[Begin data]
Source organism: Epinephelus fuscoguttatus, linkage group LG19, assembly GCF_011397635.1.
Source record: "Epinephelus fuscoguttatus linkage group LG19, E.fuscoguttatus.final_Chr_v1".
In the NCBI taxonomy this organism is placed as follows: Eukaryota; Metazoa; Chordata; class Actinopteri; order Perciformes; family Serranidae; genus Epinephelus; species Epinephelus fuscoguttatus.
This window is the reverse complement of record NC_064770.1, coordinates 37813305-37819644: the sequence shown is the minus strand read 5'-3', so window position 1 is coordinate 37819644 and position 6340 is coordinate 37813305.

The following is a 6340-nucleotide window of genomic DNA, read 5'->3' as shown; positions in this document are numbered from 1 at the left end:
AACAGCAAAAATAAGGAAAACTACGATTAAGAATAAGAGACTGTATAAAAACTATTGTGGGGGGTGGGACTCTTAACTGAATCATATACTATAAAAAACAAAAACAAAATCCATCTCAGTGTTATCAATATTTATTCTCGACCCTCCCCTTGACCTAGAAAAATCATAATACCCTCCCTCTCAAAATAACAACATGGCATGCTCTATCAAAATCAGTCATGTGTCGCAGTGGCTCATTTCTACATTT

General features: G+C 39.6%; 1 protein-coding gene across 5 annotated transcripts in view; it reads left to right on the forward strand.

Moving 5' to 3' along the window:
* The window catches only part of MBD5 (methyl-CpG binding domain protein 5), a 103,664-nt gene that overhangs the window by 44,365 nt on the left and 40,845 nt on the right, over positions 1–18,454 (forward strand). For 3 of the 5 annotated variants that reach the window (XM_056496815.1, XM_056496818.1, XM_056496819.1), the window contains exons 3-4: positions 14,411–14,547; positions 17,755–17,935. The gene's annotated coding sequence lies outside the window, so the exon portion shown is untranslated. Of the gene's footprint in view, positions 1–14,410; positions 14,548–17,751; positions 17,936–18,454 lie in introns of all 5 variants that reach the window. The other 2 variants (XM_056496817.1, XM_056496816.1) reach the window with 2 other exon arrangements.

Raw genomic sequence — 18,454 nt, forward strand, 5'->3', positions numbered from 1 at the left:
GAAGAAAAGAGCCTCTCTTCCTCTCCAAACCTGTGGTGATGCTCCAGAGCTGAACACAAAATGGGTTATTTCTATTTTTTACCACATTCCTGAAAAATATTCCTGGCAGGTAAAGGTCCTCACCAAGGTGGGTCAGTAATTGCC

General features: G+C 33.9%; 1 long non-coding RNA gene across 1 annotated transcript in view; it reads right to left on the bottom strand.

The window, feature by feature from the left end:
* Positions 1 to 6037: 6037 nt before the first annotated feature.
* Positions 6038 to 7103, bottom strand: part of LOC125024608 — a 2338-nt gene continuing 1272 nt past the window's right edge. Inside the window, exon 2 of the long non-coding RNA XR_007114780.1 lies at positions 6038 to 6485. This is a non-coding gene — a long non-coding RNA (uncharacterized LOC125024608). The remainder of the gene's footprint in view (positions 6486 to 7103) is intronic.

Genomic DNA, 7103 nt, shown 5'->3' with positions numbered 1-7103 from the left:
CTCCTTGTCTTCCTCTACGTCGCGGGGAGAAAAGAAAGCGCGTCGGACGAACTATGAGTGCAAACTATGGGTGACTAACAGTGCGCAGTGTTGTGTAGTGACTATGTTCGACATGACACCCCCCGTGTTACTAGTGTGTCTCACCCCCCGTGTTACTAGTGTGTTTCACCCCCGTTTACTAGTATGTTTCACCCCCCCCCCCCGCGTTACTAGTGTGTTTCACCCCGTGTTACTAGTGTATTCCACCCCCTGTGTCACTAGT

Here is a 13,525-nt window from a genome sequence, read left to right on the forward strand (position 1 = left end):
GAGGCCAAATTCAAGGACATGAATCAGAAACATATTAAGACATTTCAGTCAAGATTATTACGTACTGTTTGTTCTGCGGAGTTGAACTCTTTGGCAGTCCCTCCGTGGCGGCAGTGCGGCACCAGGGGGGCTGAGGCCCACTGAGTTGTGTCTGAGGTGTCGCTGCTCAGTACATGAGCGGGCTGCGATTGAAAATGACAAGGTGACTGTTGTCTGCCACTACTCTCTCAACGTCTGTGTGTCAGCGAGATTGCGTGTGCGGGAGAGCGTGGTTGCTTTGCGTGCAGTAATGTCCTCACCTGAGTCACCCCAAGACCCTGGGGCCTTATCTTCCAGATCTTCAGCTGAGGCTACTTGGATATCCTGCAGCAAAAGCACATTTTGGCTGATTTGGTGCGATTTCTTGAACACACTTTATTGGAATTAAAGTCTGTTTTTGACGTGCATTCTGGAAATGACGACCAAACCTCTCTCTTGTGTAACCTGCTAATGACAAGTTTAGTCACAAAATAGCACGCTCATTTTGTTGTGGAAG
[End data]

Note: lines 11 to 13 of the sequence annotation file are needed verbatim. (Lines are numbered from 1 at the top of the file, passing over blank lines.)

GAAGAAAAGAGCCTCTCTTCCTCTCCAAACCTGTGGTGATGCTCCAGAGCTGAACACAAAATGGGTTATTTCTATTTTTTACCACATTCCTGAAAAATATTCCTGGCAGGTAAAGGTCCTCACCAAGGTGGGTCAGTAATTGCC

General features: G+C 33.9%; 1 long non-coding RNA gene across 1 annotated transcript in view; it reads right to left on the bottom strand.

The window, feature by feature from the left end: